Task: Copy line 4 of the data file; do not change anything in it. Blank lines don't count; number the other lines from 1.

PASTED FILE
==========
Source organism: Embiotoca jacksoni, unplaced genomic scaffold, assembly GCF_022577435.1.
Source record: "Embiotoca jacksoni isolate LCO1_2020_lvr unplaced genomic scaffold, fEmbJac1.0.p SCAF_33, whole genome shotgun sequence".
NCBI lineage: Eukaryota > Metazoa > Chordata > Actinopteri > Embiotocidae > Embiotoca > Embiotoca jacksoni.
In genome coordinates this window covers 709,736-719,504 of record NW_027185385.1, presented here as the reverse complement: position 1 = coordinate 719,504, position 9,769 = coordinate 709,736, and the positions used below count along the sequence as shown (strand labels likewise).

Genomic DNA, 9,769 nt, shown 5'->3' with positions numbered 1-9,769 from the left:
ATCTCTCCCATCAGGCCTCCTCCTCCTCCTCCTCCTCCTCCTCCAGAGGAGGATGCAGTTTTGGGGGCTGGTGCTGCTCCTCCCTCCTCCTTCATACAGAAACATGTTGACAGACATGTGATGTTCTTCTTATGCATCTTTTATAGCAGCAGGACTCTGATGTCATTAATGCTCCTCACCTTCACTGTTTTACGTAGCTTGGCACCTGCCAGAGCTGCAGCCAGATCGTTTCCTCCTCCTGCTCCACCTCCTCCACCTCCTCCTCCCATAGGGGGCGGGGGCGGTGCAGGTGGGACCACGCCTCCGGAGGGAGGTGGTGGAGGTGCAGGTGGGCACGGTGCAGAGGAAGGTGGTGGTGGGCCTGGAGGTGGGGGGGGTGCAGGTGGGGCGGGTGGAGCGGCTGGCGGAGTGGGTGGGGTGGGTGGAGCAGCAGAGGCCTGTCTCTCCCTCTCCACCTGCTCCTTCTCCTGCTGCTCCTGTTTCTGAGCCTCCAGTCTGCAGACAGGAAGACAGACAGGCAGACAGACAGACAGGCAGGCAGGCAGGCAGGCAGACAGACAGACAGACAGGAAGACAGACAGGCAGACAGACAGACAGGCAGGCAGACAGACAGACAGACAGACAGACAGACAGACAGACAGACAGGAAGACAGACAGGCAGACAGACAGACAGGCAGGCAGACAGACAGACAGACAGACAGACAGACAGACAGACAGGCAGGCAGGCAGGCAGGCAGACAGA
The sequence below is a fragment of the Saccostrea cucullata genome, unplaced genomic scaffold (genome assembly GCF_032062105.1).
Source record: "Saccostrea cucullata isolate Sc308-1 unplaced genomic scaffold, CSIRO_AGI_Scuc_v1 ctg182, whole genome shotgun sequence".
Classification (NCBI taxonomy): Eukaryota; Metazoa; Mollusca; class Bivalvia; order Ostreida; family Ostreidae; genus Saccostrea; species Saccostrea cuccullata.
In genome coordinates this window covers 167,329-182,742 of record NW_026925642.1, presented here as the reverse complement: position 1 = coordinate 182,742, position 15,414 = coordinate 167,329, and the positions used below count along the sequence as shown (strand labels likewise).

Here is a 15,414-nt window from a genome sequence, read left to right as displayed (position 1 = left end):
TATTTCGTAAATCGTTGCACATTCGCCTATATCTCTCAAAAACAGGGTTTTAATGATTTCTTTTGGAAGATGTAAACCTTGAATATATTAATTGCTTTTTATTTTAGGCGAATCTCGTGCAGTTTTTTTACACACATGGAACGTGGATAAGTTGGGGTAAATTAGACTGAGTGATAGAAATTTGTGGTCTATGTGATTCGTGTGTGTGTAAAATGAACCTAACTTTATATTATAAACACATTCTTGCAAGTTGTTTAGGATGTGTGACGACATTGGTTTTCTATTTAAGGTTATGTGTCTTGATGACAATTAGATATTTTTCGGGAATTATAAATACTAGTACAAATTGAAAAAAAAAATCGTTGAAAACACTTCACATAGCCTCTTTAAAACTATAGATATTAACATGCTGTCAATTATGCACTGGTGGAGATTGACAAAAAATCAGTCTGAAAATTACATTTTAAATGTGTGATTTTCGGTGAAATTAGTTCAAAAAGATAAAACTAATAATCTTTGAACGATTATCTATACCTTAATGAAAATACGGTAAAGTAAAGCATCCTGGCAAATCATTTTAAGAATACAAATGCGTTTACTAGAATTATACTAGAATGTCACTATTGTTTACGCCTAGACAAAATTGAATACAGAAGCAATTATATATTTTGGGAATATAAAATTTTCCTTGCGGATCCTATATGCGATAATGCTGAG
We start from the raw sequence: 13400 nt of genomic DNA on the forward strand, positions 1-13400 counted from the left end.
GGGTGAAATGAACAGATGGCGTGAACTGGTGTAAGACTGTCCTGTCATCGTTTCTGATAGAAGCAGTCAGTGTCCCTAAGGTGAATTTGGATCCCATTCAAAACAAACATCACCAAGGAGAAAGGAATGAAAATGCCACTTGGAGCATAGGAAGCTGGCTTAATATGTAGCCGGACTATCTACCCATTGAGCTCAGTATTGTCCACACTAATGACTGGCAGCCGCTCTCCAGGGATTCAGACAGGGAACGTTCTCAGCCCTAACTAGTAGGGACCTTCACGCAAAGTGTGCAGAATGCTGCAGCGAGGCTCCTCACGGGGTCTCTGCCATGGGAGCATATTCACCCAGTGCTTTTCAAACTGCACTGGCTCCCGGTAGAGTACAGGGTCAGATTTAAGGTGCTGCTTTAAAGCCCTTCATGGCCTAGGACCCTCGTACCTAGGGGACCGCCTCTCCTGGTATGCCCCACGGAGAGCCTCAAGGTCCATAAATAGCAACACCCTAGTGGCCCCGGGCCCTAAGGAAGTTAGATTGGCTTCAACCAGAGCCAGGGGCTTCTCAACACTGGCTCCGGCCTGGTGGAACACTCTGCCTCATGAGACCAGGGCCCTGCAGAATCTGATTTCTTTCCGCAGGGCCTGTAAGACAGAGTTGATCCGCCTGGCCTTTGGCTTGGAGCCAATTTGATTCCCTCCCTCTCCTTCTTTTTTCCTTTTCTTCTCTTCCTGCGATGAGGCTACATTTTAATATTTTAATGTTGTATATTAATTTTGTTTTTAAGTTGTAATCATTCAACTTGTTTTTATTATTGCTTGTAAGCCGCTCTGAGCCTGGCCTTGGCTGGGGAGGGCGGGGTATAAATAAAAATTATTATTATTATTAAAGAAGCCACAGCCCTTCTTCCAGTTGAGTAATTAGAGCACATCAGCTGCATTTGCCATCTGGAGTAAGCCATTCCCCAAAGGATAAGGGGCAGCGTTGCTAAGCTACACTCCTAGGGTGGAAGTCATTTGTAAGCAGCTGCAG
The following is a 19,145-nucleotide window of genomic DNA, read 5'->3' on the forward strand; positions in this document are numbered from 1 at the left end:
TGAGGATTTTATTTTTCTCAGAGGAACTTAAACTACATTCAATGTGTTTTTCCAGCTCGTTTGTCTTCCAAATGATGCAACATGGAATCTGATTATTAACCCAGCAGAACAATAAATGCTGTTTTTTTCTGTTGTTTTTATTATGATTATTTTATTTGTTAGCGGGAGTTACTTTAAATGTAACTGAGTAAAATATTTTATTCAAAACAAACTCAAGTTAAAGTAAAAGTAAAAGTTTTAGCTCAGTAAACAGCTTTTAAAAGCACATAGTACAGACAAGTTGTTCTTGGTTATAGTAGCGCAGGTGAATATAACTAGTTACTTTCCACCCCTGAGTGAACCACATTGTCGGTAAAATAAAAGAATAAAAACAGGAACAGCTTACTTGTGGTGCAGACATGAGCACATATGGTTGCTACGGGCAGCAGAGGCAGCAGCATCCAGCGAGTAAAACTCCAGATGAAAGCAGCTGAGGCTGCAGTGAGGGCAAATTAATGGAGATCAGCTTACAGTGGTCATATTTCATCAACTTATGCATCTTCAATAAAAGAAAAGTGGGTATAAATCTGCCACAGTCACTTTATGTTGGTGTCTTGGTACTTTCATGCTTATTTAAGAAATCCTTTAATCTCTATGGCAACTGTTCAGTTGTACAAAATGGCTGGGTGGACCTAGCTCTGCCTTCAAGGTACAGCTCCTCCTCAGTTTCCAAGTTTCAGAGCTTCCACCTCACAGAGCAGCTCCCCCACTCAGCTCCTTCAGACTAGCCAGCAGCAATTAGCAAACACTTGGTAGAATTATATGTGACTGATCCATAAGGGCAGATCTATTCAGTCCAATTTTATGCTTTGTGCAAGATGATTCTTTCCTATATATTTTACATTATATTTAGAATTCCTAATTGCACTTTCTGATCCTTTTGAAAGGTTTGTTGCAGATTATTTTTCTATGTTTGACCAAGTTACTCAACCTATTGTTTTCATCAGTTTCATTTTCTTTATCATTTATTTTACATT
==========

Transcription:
In genome coordinates this window covers 709,736-719,504 of record NW_027185385.1, presented here as the reverse complement: position 1 = coordinate 719,504, position 9,769 = coordinate 709,736, and the positions used below count along the sequence as shown (strand labels likewise).